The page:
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Title: Arresting the spliceosome : investigating the binding of fusidic acid within the spliceosome
Author: Soltysiak, Robert Joseph
ISNI:       0000 0004 6056 6823
Awarding Body: University of Manchester
Current Institution: University of Manchester
Date of Award: 2016
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Splicing is a process that occurs in the nuclei of all eukaryotic cells, removing non-coding sections from pre-mRNA in the final step of transcription. The process consists of two transesterification reactions carried out via interaction with the spliceosome - a large, highly dynamic RNA/protein complex essential in catalysing splicing. Fusidic acid has been shown previously to inhibit splicing, potentially by interaction with snRNA U5 of the spliceosome. This project attempts to elucidate the mechanism of binding, with a view to improving the inhibitory function of the compound. This was achieved by developing photo-crosslinking compounds which could be used to elucidate the protein structure of the binding site, and subsequently the interactions between U5 and fusidic acid. Chapter one discusses the nature of the splicing, as well as examples of photo-crosslinking ligands and their use in biological studies to date. The early sections of chapter three outline the synthesis of the photo-crosslinking compounds and subsequent incorporation into the skeleton of fusidic acid. The latter sections describe the investigations into the structural modifications to fusidic acid, and in particular how these affect the inhibitory function of the molecule. A number of pathways outlined here have been eliminated as unsuccessful in the functionalisation of fusidic acid. Attachment of both diazirinyl and benzophenone compounds was achieved in reasonable yield. While these compounds were insufficiently active to be taken further in the cross-linking study, active intermediates synthesised during the pathway to these compounds have been discovered. These were investigated further, and one compound in particular has shown promise as a potential therapy. Also explored was iodolactonization of fusidic acid, introducing restriction of movement to the side chain via cyclisation. The ambiguous structures of the products were confirmed using X-ray crystallography, and elimination of iodine was investigated to allow for further functionalisation at this position.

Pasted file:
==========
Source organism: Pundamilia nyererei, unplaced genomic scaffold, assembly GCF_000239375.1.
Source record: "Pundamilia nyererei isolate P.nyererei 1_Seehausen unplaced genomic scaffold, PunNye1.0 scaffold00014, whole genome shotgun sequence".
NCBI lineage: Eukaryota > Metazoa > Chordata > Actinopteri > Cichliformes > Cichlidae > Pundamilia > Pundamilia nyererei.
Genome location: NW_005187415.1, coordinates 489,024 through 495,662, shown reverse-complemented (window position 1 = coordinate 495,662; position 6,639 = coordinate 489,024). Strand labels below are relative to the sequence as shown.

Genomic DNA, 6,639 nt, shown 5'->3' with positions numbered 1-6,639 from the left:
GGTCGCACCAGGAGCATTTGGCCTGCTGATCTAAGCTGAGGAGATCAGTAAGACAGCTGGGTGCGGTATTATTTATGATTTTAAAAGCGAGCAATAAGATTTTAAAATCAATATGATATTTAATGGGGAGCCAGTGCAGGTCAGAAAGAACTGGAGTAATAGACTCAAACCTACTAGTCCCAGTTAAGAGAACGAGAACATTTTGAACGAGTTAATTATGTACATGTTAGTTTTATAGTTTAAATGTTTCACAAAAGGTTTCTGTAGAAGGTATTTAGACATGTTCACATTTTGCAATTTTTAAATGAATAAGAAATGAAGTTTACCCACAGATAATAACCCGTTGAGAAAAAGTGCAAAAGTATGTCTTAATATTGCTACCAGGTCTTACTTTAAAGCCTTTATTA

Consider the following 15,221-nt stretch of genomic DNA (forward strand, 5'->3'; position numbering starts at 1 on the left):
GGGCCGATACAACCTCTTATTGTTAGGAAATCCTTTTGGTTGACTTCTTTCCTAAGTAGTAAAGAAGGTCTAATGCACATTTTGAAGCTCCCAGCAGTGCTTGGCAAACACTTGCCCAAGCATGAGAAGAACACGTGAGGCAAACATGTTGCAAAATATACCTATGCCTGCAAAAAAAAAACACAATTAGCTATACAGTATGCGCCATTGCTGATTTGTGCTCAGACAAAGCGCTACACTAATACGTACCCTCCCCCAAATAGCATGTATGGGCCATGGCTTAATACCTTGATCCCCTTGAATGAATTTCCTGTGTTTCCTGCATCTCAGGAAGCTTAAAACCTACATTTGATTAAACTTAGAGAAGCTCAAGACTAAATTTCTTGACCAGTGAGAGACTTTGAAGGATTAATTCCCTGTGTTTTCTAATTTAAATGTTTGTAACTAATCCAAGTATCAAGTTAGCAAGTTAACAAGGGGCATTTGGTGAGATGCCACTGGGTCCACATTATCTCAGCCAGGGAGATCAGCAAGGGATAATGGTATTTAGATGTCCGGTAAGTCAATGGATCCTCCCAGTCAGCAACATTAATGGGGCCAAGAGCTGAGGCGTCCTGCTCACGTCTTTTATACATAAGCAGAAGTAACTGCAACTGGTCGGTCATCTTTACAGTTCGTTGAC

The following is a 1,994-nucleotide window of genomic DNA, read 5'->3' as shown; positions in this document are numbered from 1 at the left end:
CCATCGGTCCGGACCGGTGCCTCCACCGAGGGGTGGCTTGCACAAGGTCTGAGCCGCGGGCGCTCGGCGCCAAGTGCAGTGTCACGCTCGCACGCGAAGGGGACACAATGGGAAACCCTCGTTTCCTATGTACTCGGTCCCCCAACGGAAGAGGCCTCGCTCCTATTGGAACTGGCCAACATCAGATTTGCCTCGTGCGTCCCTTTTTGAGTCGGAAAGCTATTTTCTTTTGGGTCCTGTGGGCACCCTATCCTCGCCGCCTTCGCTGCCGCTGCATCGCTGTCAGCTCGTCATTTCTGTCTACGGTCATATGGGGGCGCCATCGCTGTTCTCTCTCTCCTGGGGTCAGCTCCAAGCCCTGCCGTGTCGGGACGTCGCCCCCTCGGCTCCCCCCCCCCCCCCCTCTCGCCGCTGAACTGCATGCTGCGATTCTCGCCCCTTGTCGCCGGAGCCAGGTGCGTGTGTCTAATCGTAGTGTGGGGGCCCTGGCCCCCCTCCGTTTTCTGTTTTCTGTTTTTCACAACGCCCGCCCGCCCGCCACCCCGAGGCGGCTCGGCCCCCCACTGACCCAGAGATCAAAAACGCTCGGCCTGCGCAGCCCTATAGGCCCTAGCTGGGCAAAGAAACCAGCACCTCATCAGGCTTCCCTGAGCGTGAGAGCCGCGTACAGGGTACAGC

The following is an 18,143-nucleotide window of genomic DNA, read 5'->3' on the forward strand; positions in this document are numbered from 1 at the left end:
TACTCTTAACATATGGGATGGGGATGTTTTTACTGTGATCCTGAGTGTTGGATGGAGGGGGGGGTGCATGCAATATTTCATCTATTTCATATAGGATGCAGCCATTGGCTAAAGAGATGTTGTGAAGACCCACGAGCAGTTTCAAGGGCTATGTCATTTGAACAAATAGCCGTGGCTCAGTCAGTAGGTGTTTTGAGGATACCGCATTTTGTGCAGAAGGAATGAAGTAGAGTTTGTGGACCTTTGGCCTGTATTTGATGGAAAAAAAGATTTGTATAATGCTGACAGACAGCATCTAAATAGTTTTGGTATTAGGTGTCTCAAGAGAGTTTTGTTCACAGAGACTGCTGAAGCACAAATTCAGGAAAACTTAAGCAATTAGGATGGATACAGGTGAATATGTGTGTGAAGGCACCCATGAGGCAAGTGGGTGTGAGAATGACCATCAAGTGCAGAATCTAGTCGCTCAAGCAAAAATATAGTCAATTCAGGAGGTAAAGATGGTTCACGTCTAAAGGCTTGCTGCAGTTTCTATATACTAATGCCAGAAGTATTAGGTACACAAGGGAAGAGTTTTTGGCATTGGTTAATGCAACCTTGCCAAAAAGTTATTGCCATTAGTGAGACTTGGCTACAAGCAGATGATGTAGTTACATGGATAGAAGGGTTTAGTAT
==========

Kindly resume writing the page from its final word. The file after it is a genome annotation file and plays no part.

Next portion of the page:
Supervisor: Quayle, Peter ; Whitehead, Roger Sponsor: BBSRC
Qualification Name: Thesis (Ph.D.) Qualification Level: Doctoral
EThOS ID:  DOI: Not available
Keywords: splicing ; fusidic acid